Broadly speaking, SEC Regulation BTR prohibits directors and executive officers of public companies from trading in the issuer’s securities which were acquired in connection with service to the issuer if a sufficient number of participants in the issuers’ benefit plans are also prohibited from trading in the issuer’s securities because of a plan blackout. It is sometimes hard to fathom what the rule is getting at. It is meant to prevent a repeat of Enron, where officers and directors engaged in wide spread selling during a period of rapid price decline, but employees were prevented from selling Enron securities in their 401(k) plans because of a blackout imposed by the plan administrator. The officers and directors made out good, the employees did not.
The SEC recently granted Pfizer no-action relief from Regulation BTR in connection with a planned exchange offer for Zoetis common stock of which Pfizer owns a significant interest. In the planned exchange offer, Pfizer shareholders will be offered the opportunity to exchange their Pfizer shares for shares of Zoetis common stock. The exchange offer is open to all holders of common stock, including executive officers and directors of Pfizer and Pfizer employees, including shares held though Pfizer’s 401(k) plan. After inquiry of its plan administrators, Pfizer believes employees who elect to tender Pfizer shares in 401(k) plans will have their ability to engage in transactions regarding Pfizer stock suspended so that an accurate accounting can be made of the shares. Hence the concern regarding Regulation BTR, although Pfizer does not know if the suspensions will include enough plan participants to trigger a blackout period.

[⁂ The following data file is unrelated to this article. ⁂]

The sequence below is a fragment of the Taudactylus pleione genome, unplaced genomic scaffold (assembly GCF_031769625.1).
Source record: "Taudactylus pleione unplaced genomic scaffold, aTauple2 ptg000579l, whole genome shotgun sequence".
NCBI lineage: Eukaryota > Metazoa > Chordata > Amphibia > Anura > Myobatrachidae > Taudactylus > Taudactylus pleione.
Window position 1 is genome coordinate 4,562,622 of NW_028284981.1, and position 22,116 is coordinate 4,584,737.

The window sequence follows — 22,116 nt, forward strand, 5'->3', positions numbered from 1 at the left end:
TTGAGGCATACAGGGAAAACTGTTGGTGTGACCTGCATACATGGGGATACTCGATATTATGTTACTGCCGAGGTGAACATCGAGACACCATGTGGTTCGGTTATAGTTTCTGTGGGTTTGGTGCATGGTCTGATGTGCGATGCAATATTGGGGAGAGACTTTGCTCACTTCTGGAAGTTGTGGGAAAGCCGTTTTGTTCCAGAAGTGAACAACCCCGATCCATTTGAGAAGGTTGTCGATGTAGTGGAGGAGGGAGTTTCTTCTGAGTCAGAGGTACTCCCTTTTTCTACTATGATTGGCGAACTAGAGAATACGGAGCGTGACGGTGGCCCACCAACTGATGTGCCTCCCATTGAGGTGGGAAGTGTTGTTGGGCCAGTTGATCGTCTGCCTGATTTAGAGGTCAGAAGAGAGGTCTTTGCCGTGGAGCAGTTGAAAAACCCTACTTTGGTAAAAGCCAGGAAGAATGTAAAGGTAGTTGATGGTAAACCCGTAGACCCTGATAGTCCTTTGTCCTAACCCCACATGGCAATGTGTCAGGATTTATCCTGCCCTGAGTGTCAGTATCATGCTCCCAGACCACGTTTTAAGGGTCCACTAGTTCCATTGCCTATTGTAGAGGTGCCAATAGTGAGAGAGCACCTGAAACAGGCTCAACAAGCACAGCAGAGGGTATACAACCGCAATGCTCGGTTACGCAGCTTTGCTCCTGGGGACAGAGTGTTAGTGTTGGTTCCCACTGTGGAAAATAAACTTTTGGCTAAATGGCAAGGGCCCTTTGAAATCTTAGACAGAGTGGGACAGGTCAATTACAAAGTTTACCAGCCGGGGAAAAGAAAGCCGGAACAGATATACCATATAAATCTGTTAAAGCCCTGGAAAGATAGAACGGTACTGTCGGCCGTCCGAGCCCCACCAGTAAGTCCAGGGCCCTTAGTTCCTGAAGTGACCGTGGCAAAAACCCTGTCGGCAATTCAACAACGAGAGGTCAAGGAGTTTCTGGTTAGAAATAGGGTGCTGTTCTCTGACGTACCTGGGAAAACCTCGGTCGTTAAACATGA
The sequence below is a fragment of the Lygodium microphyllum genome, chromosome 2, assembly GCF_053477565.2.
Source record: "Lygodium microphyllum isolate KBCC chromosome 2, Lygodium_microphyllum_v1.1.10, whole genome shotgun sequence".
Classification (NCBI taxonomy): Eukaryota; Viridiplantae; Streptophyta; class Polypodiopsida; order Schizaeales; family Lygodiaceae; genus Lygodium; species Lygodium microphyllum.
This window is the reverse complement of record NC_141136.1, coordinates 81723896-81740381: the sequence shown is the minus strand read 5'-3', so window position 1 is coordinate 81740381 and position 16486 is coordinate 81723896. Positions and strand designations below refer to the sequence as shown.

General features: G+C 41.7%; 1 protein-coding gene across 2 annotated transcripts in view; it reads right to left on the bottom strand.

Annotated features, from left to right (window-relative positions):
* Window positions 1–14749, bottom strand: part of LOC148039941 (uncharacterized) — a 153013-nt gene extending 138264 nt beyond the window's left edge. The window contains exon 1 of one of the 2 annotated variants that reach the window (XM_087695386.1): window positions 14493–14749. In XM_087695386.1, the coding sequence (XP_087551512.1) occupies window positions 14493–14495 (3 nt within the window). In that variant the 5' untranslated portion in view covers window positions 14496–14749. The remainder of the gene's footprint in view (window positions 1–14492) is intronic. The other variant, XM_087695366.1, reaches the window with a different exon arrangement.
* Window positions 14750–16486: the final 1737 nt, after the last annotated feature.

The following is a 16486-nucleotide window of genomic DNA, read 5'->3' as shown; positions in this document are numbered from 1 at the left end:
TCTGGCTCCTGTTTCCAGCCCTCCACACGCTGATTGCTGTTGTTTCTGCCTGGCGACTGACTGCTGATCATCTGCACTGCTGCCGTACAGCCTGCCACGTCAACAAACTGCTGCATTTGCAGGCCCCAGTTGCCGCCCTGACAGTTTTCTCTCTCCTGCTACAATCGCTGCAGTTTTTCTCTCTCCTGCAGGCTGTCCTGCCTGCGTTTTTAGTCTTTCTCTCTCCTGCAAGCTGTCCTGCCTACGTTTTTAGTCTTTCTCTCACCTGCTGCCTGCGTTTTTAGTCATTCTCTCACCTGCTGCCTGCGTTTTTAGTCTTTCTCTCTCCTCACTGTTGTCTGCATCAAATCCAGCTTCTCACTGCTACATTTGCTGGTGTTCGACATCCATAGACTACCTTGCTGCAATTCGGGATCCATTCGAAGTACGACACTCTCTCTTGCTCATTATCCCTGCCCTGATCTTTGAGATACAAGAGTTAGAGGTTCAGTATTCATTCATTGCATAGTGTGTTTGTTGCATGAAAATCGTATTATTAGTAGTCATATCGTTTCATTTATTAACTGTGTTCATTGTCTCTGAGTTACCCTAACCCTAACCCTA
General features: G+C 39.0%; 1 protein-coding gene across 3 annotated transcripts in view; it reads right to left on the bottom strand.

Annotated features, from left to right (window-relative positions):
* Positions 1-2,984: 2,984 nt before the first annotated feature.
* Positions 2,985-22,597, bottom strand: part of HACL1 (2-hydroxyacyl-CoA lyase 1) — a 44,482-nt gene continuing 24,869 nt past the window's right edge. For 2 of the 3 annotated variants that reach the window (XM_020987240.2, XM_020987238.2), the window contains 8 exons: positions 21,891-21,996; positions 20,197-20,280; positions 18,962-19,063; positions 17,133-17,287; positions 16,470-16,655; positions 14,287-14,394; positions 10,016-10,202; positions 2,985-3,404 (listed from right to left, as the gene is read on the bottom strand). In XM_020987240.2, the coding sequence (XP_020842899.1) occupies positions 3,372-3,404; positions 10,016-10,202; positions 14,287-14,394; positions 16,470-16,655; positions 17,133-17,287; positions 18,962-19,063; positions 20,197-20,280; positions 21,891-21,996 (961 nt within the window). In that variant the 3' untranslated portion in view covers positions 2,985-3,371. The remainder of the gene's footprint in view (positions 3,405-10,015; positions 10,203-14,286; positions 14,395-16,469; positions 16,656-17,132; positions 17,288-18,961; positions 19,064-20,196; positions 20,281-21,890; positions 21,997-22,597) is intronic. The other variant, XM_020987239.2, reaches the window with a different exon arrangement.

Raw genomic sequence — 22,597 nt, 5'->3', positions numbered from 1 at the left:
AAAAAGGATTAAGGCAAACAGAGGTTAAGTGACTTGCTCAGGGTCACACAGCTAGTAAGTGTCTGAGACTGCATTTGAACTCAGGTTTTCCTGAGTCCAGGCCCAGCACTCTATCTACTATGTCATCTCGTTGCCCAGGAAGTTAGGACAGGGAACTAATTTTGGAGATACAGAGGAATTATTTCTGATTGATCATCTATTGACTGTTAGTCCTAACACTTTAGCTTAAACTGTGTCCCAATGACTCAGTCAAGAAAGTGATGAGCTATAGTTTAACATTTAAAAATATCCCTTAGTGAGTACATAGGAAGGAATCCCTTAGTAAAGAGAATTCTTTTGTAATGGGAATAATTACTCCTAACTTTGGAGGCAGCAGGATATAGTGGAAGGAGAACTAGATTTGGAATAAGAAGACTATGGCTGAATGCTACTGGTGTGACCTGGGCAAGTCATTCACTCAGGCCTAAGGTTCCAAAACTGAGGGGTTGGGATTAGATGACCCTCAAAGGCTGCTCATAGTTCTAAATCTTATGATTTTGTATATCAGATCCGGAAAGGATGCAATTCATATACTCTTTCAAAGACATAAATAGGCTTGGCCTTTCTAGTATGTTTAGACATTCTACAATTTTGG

Pfizer argued that a black-out period should not apply under Rule 101(c)(9) of Regulation BTR, which exempts ”any acquisition or disposition of equity securities in connection with a merger, acquisition, divestiture or similar transaction occurring by operation of law.” It noted that it was between a rock and a hard place under the “all holders rule” (Rule 13e4(f)(8)(i)) as that rule requires the exchange offer to be open to all executive officers and directors, but Regulation BTR says they cannot participate. Pfizer noted the exchange offer will be conducted in compliance with the SEC’s rules, which offers protection for participants.
In essence, Pfizer argued that the exchange offer would not result in inequitable treatment for those employees subject to a suspension, and hence Regulation BTR should not apply. In other words, this is not Enron. It’s why Regulation BTR includes an exception for mergers etc., which should apply here, even if Rule 101(c)(9) does not specifically refer to exchange offers.
The SEC granted the no-action request, subject to some conditions. The most important condition is “Pfizer directors and executive officers would continue to be permitted to tender into the Exchange Offer during a blackout period, but would not otherwise be permitted to directly or indirectly purchase, sell or otherwise acquire or transfer Pfizer common stock during such blackout period if the shares involved were or would be acquired in connection with service or employment as a director or executive officer.”